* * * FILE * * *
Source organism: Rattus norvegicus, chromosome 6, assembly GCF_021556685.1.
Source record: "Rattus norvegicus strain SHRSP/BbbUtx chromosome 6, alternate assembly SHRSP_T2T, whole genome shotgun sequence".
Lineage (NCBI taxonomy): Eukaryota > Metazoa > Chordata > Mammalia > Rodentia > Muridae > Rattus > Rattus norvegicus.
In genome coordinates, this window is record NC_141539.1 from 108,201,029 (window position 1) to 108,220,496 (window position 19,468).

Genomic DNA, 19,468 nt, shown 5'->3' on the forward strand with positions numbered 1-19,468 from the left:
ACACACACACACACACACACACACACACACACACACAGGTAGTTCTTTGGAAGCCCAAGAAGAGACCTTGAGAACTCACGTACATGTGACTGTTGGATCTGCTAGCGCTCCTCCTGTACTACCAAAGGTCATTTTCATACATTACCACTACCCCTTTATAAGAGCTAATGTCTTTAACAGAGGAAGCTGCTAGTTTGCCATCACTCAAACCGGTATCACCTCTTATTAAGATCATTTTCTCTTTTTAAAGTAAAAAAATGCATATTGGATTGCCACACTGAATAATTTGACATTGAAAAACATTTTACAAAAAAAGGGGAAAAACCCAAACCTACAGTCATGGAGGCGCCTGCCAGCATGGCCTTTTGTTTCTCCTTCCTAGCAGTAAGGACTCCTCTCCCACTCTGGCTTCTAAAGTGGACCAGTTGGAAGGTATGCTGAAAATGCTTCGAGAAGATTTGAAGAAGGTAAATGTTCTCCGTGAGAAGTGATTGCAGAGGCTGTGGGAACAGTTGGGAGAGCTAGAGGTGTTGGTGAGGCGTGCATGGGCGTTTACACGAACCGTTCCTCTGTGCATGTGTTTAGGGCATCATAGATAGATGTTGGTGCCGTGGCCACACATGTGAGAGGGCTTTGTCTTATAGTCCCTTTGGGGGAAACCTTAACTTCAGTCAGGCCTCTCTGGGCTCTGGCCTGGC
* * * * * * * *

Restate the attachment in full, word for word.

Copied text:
Source organism: Rattus norvegicus, chromosome 6, assembly GCF_021556685.1.
Source record: "Rattus norvegicus strain SHRSP/BbbUtx chromosome 6, alternate assembly SHRSP_T2T, whole genome shotgun sequence".
Lineage (NCBI taxonomy): Eukaryota > Metazoa > Chordata > Mammalia > Rodentia > Muridae > Rattus > Rattus norvegicus.
In genome coordinates, this window is record NC_141539.1 from 108,201,029 (window position 1) to 108,220,496 (window position 19,468).

Genomic DNA, 19,468 nt, shown 5'->3' on the forward strand with positions numbered 1-19,468 from the left:
ACACACACACACACACACACACACACACACACACACAGGTAGTTCTTTGGAAGCCCAAGAAGAGACCTTGAGAACTCACGTACATGTGACTGTTGGATCTGCTAGCGCTCCTCCTGTACTACCAAAGGTCATTTTCATACATTACCACTACCCCTTTATAAGAGCTAATGTCTTTAACAGAGGAAGCTGCTAGTTTGCCATCACTCAAACCGGTATCACCTCTTATTAAGATCATTTTCTCTTTTTAAAGTAAAAAAATGCATATTGGATTGCCACACTGAATAATTTGACATTGAAAAACATTTTACAAAAAAAGGGGAAAAACCCAAACCTACAGTCATGGAGGCGCCTGCCAGCATGGCCTTTTGTTTCTCCTTCCTAGCAGTAAGGACTCCTCTCCCACTCTGGCTTCTAAAGTGGACCAGTTGGAAGGTATGCTGAAAATGCTTCGAGAAGATTTGAAGAAGGTAAATGTTCTCCGTGAGAAGTGATTGCAGAGGCTGTGGGAACAGTTGGGAGAGCTAGAGGTGTTGGTGAGGCGTGCATGGGCGTTTACACGAACCGTTCCTCTGTGCATGTGTTTAGGGCATCATAGATAGATGTTGGTGCCGTGGCCACACATGTGAGAGGGCTTTGTCTTATAGTCCCTTTGGGGGAAACCTTAACTTCAGTCAGGCCTCTCTGGGCTCTGGCCTGGC